Throughout, she clearly establishes her protestations at being categorized as a Bachelor villain, while also admitting that the many choices she made on screen came from a place of insecurity, discomfort, manipulation, and in-the-moment brattiness. However, the context given throughout - around her upbringing in Arizona, her previous relationships, her interactions with production throughout filming, and her attempts to win over Ben - give the reality television lightning rod some much needed sense of personal ownership over those particular proceedings.

And with that comes a distinct branding point: this is absolutely Robertson's book, rather than anyone else's (despite the accompanying ghost writer). There is a significant sense of one side of the story being told... then again, that's mainly because Robertson is probably one of the few people from the franchise interesting enough to warrant her own book deal.

It should surprise no one - especially fans of the show's social media reflections - that the producer tasked with handling Robertson, as detailed in Kaufman's Bachelor Nation, was Elan Gale. In fact, out of all of the tabloid fodder, tell-alls, "true stories" to come out of the show, I feel like Robertson's book has reflected some of the most positive interactions with the production side of things... perhaps because a lot of her on-screen antics, and in-the-moment interviews, made it so easy to tell a compelling story. Maybe just not one meant for long-term love!



Elan Gale's You're Not That Great


So, why not focus on Gale's story, too? The longtime Bachelor franchise producer is a regular social media fixture on the Instagrams of many of competitors of the show, making his distinct hair and penchant for sarcasm a familiar presence to most dedicated fans. Due to his status as a member of production, Gale remains tight-lipped about Bach's creative process... but with his new book, maybe fans can get a glimpse at the mentality of the man who helps run it.

Focused around the idea that negative thinking can be just as powerful as positive thinking, and that people's difficulties in reaching their dreams are in part due to a failure in self-honesty, You're Not That Great (But Neither is Anyone Else) is probably a good fit for fans of Mark Manson's similarly subversive self-help book The Subtle Art of Not Giving a F***. Showcasing a stunningly blunt self-deprecating wit and evocatively descriptive take-downs, the book is sure to send a polarizing message to those who enjoy the self-help genre, particularly those like Jen Sincero's You're a Badass.

Personally, I didn't enjoy that particular book, and I found a lot more interesting content in Gale's endorsement of working past your own self-acknowledged flaws, rather than promoting the belief that the Universe is conspiring in your favor. His honesty in itself stretches far beyond just advice, and draws from his own personal experiences as someone who suffers from body dysmorphia and is a recovering alcoholic. 

It might not sound like this kind of a book has anything to do with Bachelor franchises - especially to casual fans - but it's when you factor in the holds the show clearly has on Gale's private and public lives, that the connection is more clear. Even his descriptions of his work take on a unique tint, when you consider the lifestyle of the man discussing them: for instance, his admittance to insecurities of taking his shirt off, while filming with very attractive people in a tropical locale, takes on a new and understandable meaning when you consider he's talking about Bachelor in Paradise.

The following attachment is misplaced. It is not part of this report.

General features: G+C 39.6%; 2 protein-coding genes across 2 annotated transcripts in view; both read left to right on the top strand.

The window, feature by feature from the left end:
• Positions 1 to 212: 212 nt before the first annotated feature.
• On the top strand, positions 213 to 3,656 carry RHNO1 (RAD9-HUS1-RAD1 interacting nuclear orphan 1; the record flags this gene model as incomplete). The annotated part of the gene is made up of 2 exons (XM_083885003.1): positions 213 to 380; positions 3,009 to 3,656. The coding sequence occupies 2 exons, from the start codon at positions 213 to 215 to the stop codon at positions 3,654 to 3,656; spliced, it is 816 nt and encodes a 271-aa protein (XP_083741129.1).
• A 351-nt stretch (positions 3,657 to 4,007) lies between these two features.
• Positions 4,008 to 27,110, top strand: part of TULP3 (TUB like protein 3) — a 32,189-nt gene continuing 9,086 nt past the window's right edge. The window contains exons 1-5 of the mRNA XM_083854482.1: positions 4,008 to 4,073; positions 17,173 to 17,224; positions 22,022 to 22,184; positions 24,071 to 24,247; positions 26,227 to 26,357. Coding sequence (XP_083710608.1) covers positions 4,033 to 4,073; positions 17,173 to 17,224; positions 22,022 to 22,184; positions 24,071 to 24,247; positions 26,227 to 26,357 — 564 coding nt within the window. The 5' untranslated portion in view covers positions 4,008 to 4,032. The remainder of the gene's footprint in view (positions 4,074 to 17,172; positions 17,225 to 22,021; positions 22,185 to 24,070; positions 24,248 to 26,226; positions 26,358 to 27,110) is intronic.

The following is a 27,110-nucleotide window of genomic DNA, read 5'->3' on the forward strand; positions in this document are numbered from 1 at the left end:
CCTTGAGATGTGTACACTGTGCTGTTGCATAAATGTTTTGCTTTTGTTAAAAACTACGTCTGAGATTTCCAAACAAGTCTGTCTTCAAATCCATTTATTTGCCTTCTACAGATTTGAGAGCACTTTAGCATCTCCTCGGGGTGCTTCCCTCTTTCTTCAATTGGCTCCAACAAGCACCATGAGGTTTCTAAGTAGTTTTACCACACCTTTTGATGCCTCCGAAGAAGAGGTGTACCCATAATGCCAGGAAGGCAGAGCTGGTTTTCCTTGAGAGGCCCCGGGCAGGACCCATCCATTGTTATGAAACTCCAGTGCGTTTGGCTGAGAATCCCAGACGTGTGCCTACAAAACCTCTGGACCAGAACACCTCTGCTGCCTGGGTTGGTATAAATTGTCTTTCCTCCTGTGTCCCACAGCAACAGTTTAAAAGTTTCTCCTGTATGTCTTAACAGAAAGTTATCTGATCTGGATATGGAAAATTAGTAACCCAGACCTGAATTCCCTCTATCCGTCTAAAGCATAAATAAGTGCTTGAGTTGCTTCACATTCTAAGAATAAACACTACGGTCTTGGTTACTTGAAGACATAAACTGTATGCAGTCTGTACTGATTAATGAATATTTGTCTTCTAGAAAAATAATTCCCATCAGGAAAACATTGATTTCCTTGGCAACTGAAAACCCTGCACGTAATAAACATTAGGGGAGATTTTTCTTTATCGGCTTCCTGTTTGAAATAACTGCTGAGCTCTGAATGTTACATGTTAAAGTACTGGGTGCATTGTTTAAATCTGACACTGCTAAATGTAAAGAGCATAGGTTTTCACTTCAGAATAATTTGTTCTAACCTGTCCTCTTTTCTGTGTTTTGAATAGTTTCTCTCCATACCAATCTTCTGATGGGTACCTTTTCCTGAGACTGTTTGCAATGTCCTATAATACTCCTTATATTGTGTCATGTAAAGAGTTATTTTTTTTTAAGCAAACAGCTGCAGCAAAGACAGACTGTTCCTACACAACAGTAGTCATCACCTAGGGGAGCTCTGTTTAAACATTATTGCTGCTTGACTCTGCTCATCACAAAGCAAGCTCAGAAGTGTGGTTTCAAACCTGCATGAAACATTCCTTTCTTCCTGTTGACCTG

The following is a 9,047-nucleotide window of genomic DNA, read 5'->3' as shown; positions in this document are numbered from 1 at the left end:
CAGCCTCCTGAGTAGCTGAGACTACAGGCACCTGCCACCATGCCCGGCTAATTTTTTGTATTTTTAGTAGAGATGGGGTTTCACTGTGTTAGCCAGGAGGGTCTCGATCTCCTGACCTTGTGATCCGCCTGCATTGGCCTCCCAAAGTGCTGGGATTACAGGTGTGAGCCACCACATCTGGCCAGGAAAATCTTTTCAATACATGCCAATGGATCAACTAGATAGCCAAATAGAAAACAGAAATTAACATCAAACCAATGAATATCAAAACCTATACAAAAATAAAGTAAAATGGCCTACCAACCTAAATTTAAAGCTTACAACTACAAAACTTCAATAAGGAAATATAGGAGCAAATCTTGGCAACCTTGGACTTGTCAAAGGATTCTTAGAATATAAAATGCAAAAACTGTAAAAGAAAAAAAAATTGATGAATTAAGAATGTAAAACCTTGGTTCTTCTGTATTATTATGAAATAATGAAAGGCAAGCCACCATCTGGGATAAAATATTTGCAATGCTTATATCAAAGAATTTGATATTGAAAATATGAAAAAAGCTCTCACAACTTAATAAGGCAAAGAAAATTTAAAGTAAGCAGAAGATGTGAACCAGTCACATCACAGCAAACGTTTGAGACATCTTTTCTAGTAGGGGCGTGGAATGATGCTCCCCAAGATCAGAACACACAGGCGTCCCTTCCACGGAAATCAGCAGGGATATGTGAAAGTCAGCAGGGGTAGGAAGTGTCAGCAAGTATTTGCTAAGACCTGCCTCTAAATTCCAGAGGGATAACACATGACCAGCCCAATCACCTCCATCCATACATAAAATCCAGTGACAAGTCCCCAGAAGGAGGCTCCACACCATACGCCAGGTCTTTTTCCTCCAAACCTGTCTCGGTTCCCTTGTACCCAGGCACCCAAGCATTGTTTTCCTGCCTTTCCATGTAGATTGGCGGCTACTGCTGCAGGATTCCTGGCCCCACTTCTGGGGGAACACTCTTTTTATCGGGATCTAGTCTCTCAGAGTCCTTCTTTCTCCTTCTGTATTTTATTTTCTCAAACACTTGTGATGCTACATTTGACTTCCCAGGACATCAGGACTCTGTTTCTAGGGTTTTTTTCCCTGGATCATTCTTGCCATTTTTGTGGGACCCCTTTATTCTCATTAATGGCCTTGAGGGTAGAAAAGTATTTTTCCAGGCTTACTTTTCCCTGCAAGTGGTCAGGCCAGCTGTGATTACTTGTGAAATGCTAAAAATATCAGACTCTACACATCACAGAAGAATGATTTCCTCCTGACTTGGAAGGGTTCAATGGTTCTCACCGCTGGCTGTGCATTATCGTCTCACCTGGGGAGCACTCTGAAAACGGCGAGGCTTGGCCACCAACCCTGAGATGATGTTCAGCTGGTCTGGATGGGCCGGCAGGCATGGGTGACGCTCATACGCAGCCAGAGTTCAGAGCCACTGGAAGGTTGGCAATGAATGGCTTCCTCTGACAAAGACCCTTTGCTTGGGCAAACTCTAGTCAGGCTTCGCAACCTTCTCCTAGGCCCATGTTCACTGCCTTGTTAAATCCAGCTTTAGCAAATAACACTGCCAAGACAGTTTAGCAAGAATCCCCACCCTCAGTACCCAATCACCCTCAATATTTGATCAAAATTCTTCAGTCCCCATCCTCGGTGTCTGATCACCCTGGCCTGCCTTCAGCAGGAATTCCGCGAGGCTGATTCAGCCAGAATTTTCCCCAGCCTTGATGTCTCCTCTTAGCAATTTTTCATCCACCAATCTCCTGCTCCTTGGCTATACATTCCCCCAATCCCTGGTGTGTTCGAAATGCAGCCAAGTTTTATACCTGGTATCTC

Are you a Bachelor fan? Have you read any of these books? Are you going to be watching the new season? Let me know, in the comments below!

Tuesday, May 15, 2018

Top Ten Tuesday - Books I Hated, But I'm Glad I Read

"Top Ten Tuesday" is a weekly bookish meme hosted by That Artsy Reader Girl!

Today's theme for "Top Ten Tuesday" - Books I Hated, But I'm Still Glad I Read - threw me for a bit of a loop. It's a very specific grey area to fall in, in terms of reading criteria: there are plenty of books I'm glad I've read over the course of my life, and there are a sizable amount of books I've hated, but the lines of intersection between those two points are fairly few and far between.

So, instead, I focused in my attention on the reasons behind the list, aka, reasons why we hate, but appreciate. Some because they gave me broader scope of literary comprehension, which I disliked for their content or style, but the reading of which allowed me entrance into further realms of popular discussion. Some, because they allowed me to clarify the reasoning behind what I like and don't like in novels - specifically, the latter - as well as authors, and gave me the opportunity to vocalize that dislike more clearly. And of course, others just to say that I've read them, whether for bragging rights, or just to get people off my back!

Just for clarification purposes, I should note that I purposefully chose not to include books that were completed for a course grade, which is the only reason why John Steinbeck does not make an appearance on this list (as both Of Mice and Men and Grapes of Wrath were assigned in high school, and both were long, arduous slogs that I hated every step of the journey for).



for greater cultural understanding

5071571. Wuthering Heights, Emily Bronte 
Okay, remember the rule I just said about no school books? Throw it out for this first installment, as I originally had to read it as a summer project in high school. I originally chalked my dislike of it up to having read it at the wrong time, as it's difficult to place yourself squarely in the middle of the murky moors when it's 80 degrees and shining outside. Upon a later reread, I realized that nope, as it turns out, I just find 90% of the characters in this book morally reprehensible and unworthy of my attention. (However, if I had to confess... I still reread it from time to time. And it gave us that sweet-as-heck Kate Bush song.)

2. The Catcher in the Rye, J. D. Salinger